Current labor law (Fair Labor Standards Act) makes a 40-hour week standard, and requires the payment of time-and-a-half for overtime. This law applies to the employees of most large organizations, public and private, and hence covers a large fraction of the workforce. What I propose is that the FLSA be modified to reduce the 40 hour figure according to a flexible schedule. The initial schedule would be simply one hour less for every year that passes. However, whenever the unemployment rate is low, say below 5% for example, the work week would not be changed.  Whenever the unemployment rate climbs above 5%, then the once-a-year lowering of the work week would resume.  The work week would never be lowered by more than one hour per year.

I'm sure it is obvious that the present congress is neither willing nor capable of implementing my proposal. It cannot happen until we have a congress that is dominated by people who are both intelligent and open-minded, and furthermore are not beholden to conservative political donors.

Why do I want the government monkeying with the economy to such a degree, some will ask? My answer is that I am convinced that without such "monkeying" we will continue to regress toward a very hierarchical society, with the vast majority of the populace in poverty. This has been the normal state of human civilization ever since the rise of large cities several thousand years ago. It is still the norm in most of the world.  I prefer a society where there is a well paid job for everyone who wants one.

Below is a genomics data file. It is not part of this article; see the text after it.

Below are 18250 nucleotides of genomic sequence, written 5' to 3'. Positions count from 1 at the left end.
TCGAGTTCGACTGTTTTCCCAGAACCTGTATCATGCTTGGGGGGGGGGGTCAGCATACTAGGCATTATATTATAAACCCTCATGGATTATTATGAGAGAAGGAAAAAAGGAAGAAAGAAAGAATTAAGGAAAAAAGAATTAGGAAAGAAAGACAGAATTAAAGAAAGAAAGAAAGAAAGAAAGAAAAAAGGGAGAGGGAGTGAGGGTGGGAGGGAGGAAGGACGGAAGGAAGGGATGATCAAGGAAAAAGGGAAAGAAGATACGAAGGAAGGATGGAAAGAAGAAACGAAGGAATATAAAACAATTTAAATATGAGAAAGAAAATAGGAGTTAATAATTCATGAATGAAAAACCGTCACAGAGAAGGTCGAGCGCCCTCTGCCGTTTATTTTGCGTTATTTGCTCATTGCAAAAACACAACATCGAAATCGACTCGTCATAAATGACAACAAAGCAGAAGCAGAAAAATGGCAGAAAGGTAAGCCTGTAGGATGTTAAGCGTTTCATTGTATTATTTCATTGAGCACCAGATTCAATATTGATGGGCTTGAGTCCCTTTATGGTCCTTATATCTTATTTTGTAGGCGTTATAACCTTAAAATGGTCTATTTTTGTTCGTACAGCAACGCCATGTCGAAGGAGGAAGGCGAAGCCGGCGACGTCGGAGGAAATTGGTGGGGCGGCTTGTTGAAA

Friday, September 20, 2013

Should people work hard?

I'm talking about the U.S.A., in the 21st century. What do you think, should people work hard? Our ancestors certainly did; shouldn't we keep doing the same?

Funny thing, though - part of the work that our ancestors did was to invent labor-saving methods and devices.  This is still going on, so that less and less labor is required as time marches on. One of the consequences is that we typically work about half as many hours per week as our great-great-grandfathers did. Nevertheless, at the present time we are able to produce all that we need without using the entire labor force. A large fraction of today's adult population is either unemployed or under-employed. And this is with millions of people in the military or in the some aspect of the defense industry. What if peace were to break out?  (actually, it already has. The U.S. is not currently at war, nor is it currently threatened by any major military power.)